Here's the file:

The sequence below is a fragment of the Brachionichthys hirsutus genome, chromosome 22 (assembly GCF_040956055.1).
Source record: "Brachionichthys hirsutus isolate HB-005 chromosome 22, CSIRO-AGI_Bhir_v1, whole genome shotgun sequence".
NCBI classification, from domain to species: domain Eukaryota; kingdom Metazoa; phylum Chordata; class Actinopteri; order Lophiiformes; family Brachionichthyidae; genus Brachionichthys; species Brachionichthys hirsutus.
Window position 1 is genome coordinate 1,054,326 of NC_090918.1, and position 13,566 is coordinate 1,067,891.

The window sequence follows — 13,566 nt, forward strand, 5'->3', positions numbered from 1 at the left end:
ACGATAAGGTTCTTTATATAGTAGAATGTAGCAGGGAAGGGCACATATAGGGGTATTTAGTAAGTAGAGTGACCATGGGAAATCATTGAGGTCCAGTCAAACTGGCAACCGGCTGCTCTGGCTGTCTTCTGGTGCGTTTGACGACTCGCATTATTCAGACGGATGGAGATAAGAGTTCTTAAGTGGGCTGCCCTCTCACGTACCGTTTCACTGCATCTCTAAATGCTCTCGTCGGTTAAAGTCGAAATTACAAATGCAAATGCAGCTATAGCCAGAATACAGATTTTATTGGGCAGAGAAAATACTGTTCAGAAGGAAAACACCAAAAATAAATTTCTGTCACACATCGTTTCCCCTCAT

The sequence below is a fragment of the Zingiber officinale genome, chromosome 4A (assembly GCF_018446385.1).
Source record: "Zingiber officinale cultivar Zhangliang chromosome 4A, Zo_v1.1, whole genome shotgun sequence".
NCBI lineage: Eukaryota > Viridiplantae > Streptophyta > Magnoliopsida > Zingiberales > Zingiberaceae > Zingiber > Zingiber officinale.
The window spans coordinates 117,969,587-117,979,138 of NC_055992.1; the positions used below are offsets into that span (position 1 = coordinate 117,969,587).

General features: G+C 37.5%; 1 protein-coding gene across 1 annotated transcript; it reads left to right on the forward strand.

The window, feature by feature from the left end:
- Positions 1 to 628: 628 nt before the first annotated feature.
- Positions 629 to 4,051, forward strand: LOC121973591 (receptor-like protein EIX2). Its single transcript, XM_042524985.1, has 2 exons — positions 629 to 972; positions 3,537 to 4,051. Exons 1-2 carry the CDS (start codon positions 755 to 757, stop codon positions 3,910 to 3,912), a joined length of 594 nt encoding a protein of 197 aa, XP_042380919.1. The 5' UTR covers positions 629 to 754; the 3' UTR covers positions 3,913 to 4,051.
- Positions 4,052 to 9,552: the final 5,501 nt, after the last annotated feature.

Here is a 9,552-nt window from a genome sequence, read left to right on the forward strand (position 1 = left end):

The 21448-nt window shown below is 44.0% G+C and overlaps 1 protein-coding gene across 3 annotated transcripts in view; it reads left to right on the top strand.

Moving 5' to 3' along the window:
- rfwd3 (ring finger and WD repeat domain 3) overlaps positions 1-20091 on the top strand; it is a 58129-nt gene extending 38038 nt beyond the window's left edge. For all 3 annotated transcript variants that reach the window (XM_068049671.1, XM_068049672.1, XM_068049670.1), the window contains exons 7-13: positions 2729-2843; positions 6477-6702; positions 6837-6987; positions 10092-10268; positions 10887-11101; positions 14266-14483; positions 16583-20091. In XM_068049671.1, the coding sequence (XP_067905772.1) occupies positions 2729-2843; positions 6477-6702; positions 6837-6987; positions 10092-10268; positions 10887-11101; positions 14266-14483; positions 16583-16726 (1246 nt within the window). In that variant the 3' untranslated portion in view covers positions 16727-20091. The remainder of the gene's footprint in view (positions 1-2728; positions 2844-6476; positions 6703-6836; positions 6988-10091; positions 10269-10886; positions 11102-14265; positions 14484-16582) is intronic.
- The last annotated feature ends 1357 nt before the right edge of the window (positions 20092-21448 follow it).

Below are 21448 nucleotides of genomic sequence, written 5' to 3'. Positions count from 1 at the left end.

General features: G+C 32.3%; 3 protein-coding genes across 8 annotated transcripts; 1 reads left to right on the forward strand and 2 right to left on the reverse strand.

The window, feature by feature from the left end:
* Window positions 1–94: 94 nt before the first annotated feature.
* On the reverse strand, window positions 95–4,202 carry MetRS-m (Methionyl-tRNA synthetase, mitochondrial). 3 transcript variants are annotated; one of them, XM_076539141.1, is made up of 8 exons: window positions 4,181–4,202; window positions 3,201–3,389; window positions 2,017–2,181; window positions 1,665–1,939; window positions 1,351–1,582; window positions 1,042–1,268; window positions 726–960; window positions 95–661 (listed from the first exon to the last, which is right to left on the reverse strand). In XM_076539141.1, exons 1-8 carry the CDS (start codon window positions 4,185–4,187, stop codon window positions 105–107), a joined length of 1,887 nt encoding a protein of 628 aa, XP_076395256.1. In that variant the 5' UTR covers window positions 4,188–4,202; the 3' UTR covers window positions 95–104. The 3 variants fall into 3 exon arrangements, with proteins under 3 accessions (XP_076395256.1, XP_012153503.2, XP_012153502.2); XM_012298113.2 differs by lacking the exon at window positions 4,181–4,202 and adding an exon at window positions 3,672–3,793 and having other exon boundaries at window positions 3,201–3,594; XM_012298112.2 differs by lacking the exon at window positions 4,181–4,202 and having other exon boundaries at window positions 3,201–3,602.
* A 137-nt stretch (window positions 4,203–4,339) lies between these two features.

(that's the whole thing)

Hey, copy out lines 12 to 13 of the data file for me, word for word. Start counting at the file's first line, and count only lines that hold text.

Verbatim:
The window, feature by feature from the left end:
- Positions 1 to 628: 628 nt before the first annotated feature.